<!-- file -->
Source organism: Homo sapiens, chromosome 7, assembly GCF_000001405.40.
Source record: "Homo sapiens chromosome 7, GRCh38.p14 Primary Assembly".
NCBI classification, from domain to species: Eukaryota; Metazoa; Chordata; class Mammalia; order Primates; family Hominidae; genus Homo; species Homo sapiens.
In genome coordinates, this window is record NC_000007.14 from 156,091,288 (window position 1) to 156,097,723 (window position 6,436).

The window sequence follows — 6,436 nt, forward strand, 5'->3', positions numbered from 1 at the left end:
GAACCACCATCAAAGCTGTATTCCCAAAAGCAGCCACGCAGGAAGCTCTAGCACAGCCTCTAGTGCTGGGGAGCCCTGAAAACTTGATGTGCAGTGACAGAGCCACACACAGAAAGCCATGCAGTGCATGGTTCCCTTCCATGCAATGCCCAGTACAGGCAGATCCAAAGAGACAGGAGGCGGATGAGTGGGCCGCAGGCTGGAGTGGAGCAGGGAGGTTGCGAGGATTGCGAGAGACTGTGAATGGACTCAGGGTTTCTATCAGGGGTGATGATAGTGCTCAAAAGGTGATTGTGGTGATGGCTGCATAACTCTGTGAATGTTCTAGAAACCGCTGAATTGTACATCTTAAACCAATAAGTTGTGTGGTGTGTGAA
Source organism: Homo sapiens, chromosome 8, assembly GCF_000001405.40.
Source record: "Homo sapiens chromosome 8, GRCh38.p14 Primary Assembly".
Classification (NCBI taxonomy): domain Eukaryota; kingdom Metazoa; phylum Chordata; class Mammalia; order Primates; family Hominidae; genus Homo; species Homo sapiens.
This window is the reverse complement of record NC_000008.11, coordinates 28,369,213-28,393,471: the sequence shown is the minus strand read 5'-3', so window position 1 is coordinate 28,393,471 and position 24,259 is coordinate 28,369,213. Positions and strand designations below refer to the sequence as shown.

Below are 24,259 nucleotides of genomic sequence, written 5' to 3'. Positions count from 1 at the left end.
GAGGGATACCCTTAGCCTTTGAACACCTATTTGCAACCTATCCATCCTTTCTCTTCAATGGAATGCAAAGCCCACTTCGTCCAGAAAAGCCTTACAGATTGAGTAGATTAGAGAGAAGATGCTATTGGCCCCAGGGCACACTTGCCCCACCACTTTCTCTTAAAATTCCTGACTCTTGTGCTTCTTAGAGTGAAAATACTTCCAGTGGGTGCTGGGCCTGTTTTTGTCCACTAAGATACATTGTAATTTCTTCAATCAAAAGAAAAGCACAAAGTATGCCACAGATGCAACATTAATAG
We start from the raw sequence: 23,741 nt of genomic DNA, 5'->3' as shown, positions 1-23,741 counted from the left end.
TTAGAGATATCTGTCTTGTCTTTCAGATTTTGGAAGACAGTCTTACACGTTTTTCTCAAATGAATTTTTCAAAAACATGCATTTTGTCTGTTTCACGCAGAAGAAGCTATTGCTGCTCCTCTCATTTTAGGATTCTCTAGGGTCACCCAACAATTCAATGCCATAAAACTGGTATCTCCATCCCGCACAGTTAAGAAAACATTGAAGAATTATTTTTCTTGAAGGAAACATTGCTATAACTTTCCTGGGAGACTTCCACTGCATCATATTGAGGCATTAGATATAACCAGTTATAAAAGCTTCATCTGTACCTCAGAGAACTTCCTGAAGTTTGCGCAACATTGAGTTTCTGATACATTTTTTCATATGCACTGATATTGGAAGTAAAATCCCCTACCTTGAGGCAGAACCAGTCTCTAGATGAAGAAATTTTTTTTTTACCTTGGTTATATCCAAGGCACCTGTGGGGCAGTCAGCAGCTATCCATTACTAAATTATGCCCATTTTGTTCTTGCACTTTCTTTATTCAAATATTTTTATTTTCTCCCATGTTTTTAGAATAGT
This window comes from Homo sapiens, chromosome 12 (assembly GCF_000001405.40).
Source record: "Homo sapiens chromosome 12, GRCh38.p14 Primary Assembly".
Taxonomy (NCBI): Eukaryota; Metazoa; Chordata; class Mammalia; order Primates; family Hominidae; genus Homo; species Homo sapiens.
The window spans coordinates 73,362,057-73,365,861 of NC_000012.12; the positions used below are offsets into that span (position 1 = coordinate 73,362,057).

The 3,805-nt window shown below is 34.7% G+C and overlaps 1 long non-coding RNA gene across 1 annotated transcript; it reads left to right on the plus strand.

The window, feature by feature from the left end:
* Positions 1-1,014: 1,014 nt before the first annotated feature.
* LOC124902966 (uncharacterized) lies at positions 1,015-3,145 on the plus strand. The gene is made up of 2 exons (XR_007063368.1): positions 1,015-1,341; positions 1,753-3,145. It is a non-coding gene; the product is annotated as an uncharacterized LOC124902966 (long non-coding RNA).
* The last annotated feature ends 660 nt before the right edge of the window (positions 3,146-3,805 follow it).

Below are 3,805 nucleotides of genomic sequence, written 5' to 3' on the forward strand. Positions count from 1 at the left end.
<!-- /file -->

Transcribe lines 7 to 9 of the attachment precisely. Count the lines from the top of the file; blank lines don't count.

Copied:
Source organism: Homo sapiens, chromosome 8, assembly GCF_000001405.40.
Source record: "Homo sapiens chromosome 8, GRCh38.p14 Primary Assembly".
Classification (NCBI taxonomy): domain Eukaryota; kingdom Metazoa; phylum Chordata; class Mammalia; order Primates; family Hominidae; genus Homo; species Homo sapiens.